Hello all! After a long hiatus, I am writing again. Why I stopped for so long–that’s a story for another time. For now, here is a new piece for a new year in Maine Beacon. The question: how do we find political hope when it seems like so few of our politicians actually listen to our voices? Thank you to Maine Senator Susan Collins for providing the perfect example for this article. Despite massive public outrage from Mainers (and the world), she chose to support the immoral Tax Cuts and Jobs Act of 2017. She voted with her party, not with her people. What do we do now? Read on!
Before the snow, outrage covered Maine after Senator Susan Collins betrayed her constituents with a vote for the immoral Tax Cuts and Jobs Act of 2017. This bill profits the rich and powerful at the expense of everyone else. Senator Collins was one of the key Republican votes that could have jeopardized, if not halted, this legislation. Citizens across Maine used every tool in our power to pressure Collins. Still, she announced her support of the bill. What do we do now? How do we find political hope in 2018 when there is no evidence that our voices will be heard? We no longer operate in the age of politics-as-usual. Elected officials and grassroots movement must re-conceptualize how we engage with politics if we are to survive, let alone thrive, in the twenty-first century.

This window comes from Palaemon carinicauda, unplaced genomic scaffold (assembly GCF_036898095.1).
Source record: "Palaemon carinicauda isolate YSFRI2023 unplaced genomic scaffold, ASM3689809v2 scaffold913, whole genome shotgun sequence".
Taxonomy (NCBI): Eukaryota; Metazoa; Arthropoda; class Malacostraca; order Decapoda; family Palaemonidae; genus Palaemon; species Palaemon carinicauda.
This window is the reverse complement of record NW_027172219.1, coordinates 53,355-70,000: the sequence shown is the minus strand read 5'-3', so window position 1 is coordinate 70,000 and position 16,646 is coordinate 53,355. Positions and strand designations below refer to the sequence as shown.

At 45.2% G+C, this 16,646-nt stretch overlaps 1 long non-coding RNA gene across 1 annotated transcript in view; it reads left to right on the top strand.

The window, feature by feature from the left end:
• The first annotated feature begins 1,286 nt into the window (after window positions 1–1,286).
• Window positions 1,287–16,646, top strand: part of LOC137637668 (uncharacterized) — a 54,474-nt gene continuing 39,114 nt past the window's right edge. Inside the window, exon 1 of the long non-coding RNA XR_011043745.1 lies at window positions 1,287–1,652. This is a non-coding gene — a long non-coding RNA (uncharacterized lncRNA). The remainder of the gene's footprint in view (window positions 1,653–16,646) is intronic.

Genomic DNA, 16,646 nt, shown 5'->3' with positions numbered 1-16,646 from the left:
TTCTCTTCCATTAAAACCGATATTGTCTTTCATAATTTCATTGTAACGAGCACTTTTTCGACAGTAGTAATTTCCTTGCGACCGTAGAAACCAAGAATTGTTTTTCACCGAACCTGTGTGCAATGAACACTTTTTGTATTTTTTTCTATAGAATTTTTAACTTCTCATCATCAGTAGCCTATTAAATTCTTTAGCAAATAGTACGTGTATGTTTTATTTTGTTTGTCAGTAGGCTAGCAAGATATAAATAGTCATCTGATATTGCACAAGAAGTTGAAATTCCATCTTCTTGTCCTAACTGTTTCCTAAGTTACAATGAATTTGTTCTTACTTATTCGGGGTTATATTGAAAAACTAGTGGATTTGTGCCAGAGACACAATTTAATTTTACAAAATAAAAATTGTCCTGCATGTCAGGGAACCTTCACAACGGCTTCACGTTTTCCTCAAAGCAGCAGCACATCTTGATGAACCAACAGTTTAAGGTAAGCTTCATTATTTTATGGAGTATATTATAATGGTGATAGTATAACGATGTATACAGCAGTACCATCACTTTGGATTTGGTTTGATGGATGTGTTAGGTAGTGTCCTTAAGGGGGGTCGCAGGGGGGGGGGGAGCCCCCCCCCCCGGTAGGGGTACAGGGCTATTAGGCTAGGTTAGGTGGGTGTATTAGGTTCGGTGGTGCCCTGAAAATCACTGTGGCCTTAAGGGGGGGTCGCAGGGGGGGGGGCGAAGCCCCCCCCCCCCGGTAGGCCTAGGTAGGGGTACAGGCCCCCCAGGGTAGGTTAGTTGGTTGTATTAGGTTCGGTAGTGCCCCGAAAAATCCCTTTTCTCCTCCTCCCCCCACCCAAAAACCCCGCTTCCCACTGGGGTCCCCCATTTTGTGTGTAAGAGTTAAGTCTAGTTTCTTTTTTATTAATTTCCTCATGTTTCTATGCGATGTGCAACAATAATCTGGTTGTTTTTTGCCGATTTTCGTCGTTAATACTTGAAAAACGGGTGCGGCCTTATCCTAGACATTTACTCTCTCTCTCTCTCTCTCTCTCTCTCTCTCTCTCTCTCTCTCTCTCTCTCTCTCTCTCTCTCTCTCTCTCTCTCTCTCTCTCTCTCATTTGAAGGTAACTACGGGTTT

The Tax Cuts and Jobs Act, the most sweeping change to the tax code in thirty years, symbolizes the triumph of Trump’s plutocratic political agenda. Corporate tax rates will drop from 35% to 21%. In 2019, the poorest Americans will receive a 54% tax cut ($60) while the richest Americans will benefit from a 91% tax cut ($51,140). In 2027, the poorest Americans will see a 33% tax increase ($30), as the richest Americans continue to enjoy a 76% tax break of $20,660 a year. Thirteen million Americans could lose health insurance. Billions will be cut from public service programs like Medicare and Medicaid. The Arctic National Wildlife Refuge is open for oil drilling.
Mainers mobilized massive public pressure against Senator Collins as her support for the bill became clear. Multiple sit-insoccupied her Maine and D.C. offices. Dozens of Mainers were arrested for participating in these peaceful actions. Some waited for Collins at the Bangor Airport with backs turned. Others made “Darth Traitor” shirts featuring her face. Small business owners took a stand. Progressive organizations that represent thousands of Mainers opposed the bill. Thousands more called her offices, wrote her letters, published LTE’s. Rachel Maddow called our state’s response “unimaginably loud.”
No matter how many Mainers took action, Collins looked the other way. She made a deal with the devil, a classic Faustian bargain. Senate Majority Leader Mitch McConnell promised to include two of her amendments that she claimed would alleviate some of the bill’s harsher impacts on health care and pledged a vote on Collins’ amendments by the end of 2017. Collins told the press: “‘I have a personal commitment that that [Medicare cuts] will not occur, and that has been discussed with Paul Ryan on the House side.” She added, “If it were to occur, I wouldn’t even be considering voting for this bill.’” As if there weren’t other reasons to oppose this bill! Unsurprisingly, Collins’ promises are on hold. Already, her amendments will not see a vote until 2018.